Japanese company designs upright ‘nap box’ for exhausted workers to sleep at their jobs

  • Two Japanese companies have joined forces to design a vertical “nap box” to promote a healthier work environment in offices and to increase productivity.
  • Users will sleep in the pod standing upright, which is purportedly designed to ensure comfort for the head, knees and all-around support for the body.
  • With the prevalent issue of overworking, which causes individuals to sleep during the day, the company hopes to solve this issue with their innovative design.
  • The nap box is currently in the design process and prices and availability are not yet available.

To help solve the issue of long office hours and overworking, two Japanese companies are working together to develop a “nap box” where users can sleep standing upright.

Itoki Corporation, a furniture specialist, and Koyoju Gohan KK, a plywood supplier, signed a license agreement on Thursday and partnered to release the nap boxes in offices in Japan to promote a healthier work environment. 

Many employees in Japan are often referred to as “inemuri,” a term used to describe individuals who sleep during the day in order to trudge through a long commute or full workday.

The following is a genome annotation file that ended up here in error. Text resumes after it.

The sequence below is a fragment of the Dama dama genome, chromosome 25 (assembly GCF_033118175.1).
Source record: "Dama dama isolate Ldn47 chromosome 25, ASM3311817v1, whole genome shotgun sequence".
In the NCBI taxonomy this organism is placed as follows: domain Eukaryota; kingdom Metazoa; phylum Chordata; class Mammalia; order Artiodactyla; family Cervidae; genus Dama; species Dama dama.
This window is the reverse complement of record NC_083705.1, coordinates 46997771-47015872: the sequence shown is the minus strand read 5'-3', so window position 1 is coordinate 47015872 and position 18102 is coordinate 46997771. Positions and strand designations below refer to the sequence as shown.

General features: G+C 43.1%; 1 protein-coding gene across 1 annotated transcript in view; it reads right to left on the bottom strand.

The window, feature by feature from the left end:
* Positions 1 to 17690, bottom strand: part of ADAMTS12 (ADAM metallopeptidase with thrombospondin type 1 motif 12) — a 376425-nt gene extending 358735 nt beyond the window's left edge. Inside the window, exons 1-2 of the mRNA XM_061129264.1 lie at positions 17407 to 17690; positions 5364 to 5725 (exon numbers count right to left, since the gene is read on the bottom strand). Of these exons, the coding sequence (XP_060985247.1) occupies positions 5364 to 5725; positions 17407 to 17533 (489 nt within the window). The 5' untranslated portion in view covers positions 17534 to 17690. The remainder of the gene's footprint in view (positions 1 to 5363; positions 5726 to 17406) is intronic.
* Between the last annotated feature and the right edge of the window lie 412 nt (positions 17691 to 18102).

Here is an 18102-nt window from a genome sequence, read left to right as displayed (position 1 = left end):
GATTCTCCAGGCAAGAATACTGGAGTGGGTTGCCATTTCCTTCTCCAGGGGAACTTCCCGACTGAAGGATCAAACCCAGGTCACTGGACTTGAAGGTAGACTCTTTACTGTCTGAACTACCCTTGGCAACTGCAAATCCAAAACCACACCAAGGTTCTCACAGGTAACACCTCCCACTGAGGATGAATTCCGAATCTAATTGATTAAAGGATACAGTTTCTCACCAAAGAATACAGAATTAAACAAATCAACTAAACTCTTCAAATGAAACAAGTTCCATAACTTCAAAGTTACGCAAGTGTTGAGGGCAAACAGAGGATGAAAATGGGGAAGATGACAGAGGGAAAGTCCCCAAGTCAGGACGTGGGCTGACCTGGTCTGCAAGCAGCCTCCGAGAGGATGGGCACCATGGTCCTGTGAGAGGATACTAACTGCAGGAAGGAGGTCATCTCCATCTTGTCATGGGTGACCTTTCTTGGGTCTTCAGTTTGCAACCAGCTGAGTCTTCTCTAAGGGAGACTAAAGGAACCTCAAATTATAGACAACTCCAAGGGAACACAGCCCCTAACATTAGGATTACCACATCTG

Currently in the design process, the nap box will have users sleep standing upright and will purportedly ensure overall comfort in the head, knees and rear to support the user from falling over. The communications director of Itoki, Kawashima Saeko, is hoping that the pod will provide a healthier option for employees who wish to take short naps during the workday. 

“In Japan, there are a lot of people who will lock themselves up in the bathroom for a while, which I don’t think is healthy. It’s better to sleep in a comfortable location,” Kawashima told Bloomberg. “I think a lot of Japanese people tend to work continuously with no breaks. We are hoping that companies can use this as a more flexible approach to resting.”

The pods’ release date and pricing have not yet been decided.


Featured Image via Itoki Corp.

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